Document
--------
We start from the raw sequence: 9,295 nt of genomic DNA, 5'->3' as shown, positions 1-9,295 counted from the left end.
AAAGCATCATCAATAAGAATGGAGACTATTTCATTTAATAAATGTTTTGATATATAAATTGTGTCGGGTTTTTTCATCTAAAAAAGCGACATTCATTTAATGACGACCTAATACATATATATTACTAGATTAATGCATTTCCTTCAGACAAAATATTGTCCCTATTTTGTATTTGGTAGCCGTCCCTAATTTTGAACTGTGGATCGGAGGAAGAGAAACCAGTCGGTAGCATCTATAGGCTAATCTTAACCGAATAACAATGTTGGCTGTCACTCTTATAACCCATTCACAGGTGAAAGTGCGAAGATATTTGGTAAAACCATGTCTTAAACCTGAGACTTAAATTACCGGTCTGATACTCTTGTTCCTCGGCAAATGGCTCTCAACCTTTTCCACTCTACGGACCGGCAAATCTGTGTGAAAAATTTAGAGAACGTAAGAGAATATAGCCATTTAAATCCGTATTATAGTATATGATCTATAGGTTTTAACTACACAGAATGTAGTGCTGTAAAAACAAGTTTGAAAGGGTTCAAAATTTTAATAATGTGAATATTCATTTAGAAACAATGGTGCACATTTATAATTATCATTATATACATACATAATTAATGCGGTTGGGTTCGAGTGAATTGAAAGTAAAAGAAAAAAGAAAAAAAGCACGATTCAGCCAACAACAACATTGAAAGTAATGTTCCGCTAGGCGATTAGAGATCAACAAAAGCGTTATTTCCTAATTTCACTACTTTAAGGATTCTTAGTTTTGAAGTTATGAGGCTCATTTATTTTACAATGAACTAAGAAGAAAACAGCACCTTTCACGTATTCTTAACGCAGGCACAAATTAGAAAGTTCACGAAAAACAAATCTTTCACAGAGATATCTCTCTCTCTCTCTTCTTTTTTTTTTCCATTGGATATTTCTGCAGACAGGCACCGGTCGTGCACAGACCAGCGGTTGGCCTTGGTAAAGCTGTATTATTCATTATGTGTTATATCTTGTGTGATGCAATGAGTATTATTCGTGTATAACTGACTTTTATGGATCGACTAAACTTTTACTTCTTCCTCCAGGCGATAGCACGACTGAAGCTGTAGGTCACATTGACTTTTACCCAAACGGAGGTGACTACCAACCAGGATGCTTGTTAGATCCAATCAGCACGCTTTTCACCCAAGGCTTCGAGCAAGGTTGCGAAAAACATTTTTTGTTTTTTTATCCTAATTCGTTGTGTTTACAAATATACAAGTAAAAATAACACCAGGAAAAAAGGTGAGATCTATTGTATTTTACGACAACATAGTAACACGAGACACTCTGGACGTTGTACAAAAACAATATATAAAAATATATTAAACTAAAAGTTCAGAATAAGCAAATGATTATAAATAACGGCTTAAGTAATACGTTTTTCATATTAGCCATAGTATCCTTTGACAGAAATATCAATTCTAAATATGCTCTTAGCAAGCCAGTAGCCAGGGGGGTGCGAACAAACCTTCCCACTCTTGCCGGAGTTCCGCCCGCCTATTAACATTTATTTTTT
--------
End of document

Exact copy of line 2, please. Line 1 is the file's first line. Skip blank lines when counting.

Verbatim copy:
AAAGCATCATCAATAAGAATGGAGACTATTTCATTTAATAAATGTTTTGATATATAAATTGTGTCGGGTTTTTTCATCTAAAAAAGCGACATTCATTTAATGACGACCTAATACATATATATTACTAGATTAATGCATTTCCTTCAGACAAAATATTGTCCCTATTTTGTATTTGGTAGCCGTCCCTAATTTTGAACTGTGGATCGGAGGAAGAGAAACCAGTCGGTAGCATCTATAGGCTAATCTTAACCGAATAACAATGTTGGCTGTCACTCTTATAACCCATTCACAGGTGAAAGTGCGAAGATATTTGGTAAAACCATGTCTTAAACCTGAGACTTAAATTACCGGTCTGATACTCTTGTTCCTCGGCAAATGGCTCTCAACCTTTTCCACTCTACGGACCGGCAAATCTGTGTGAAAAATTTAGAGAACGTAAGAGAATATAGCCATTTAAATCCGTATTATAGTATATGATCTATAGGTTTTAACTACACAGAATGTAGTGCTGTAAAAACAAGTTTGAAAGGGTTCAAAATTTTAATAATGTGAATATTCATTTAGAAACAATGGTGCACATTTATAATTATCATTATATACATACATAATTAATGCGGTTGGGTTCGAGTGAATTGAAAGTAAAAGAAAAAAGAAAAAAAGCACGATTCAGCCAACAACAACATTGAAAGTAATGTTCCGCTAGGCGATTAGAGATCAACAAAAGCGTTATTTCCTAATTTCACTACTTTAAGGATTCTTAGTTTTGAAGTTATGAGGCTCATTTATTTTACAATGAACTAAGAAGAAAACAGCACCTTTCACGTATTCTTAACGCAGGCACAAATTAGAAAGTTCACGAAAAACAAATCTTTCACAGAGATATCTCTCTCTCTCTCTTCTTTTTTTTTTCCATTGGATATTTCTGCAGACAGGCACCGGTCGTGCACAGACCAGCGGTTGGCCTTGGTAAAGCTGTATTATTCATTATGTGTTATATCTTGTGTGATGCAATGAGTATTATTCGTGTATAACTGACTTTTATGGATCGACTAAACTTTTACTTCTTCCTCCAGGCGATAGCACGACTGAAGCTGTAGGTCACATTGACTTTTACCCAAACGGAGGTGACTACCAACCAGGATGCTTGTTAGATCCAATCAGCACGCTTTTCACCCAAGGCTTCGAGCAAGGTTGCGAAAAACATTTTTTGTTTTTTTATCCTAATTCGTTGTGTTTACAAATATACAAGTAAAAATAACACCAGGAAAAAAGGTGAGATCTATTGTATTTTACGACAACATAGTAACACGAGACACTCTGGACGTTGTACAAAAACAATATATAAAAATATATTAAACTAAAAGTTCAGAATAAGCAAATGATTATAAATAACGGCTTAAGTAATACGTTTTTCATATTAGCCATAGTATCCTTTGACAGAAATATCAATTCTAAATATGCTCTTAGCAAGCCAGTAGCCAGGGGGGTGCGAACAAACCTTCCCACTCTTGCCGGAGTTCCGCCCGCCTATTAACATTTATTTTTT